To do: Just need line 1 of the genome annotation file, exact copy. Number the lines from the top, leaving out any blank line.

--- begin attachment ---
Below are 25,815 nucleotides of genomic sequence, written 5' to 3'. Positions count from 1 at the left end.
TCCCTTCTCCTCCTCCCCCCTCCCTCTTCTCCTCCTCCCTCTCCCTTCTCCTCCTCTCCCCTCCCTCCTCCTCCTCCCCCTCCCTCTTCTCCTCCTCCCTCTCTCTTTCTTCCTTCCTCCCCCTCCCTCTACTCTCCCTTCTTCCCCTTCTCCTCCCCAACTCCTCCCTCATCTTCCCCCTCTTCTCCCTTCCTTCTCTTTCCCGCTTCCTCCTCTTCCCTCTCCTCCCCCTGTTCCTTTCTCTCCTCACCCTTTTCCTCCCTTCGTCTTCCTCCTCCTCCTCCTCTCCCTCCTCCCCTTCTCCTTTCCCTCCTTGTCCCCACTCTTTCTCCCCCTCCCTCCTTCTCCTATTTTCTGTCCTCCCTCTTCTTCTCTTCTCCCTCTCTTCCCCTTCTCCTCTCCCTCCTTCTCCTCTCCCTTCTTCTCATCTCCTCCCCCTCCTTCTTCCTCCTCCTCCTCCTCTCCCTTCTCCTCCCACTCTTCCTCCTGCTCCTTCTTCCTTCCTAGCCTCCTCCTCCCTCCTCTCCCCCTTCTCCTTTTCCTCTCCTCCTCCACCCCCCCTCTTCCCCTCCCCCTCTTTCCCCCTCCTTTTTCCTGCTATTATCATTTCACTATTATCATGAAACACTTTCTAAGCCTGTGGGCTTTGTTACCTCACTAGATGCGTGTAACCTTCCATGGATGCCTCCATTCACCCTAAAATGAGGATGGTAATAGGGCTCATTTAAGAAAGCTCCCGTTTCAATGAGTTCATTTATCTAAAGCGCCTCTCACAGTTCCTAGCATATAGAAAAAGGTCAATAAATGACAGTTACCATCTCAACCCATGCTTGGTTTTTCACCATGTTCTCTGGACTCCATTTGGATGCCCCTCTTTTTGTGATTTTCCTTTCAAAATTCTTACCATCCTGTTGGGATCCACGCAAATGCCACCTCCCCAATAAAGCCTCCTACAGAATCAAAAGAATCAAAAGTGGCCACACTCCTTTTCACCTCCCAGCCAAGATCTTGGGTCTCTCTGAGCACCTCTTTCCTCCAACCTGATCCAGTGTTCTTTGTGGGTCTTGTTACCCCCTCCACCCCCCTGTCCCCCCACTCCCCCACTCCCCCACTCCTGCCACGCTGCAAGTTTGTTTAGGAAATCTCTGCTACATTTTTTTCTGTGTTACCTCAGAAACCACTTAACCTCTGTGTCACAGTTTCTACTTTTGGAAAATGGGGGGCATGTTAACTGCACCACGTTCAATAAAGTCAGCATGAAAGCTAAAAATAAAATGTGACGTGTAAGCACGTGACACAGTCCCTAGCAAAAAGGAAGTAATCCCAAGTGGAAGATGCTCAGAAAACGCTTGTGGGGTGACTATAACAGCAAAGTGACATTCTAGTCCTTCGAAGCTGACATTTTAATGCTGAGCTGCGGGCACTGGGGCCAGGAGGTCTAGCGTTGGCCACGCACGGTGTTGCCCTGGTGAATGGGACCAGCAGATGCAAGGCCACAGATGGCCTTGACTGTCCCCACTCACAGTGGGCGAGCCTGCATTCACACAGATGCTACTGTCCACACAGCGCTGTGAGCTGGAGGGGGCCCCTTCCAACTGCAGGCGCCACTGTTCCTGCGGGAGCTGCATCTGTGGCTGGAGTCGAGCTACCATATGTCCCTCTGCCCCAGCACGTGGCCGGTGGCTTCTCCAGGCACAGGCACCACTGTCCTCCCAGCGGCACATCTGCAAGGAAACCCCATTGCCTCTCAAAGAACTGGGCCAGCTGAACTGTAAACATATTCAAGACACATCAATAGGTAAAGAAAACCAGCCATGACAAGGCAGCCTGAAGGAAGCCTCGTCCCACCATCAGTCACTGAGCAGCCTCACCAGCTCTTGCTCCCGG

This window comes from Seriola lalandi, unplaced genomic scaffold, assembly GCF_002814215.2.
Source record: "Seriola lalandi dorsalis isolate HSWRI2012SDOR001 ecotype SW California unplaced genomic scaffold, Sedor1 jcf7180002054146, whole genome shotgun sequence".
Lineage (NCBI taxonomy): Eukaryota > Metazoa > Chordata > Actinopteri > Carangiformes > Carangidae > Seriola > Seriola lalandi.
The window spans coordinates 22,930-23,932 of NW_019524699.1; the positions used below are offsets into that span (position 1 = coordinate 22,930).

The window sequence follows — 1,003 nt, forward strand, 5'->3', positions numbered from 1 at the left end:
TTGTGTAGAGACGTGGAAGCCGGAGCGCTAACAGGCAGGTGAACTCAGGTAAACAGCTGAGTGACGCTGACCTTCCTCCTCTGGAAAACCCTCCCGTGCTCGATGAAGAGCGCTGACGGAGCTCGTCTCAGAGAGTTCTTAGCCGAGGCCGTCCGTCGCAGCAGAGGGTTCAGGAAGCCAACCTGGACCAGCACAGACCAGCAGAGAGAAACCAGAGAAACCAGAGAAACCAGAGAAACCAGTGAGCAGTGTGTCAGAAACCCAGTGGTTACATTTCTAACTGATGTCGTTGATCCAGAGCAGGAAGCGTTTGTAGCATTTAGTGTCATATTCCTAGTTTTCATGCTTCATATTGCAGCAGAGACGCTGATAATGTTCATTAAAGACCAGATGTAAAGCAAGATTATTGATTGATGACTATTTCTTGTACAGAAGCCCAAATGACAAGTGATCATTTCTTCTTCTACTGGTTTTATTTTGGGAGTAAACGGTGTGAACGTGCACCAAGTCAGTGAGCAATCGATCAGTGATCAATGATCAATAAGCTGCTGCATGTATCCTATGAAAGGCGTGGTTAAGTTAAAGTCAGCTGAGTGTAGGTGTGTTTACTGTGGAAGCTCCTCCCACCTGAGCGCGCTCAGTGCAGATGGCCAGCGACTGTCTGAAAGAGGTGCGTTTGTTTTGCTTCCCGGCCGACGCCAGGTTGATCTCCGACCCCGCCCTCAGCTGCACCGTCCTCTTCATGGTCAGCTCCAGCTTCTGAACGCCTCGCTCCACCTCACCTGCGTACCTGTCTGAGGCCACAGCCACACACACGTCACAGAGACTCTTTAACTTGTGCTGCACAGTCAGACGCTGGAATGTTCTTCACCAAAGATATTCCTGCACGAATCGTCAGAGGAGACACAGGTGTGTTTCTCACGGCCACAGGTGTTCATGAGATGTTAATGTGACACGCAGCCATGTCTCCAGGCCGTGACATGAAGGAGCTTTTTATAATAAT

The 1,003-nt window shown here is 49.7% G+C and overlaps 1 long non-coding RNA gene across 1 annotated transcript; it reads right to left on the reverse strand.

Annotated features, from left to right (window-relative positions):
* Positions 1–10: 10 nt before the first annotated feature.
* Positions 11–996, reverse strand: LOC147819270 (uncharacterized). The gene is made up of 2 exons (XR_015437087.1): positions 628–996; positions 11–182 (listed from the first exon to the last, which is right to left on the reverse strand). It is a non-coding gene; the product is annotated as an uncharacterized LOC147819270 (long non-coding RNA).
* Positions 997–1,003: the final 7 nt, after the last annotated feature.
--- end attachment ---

Below are 25,815 nucleotides of genomic sequence, written 5' to 3'. Positions count from 1 at the left end.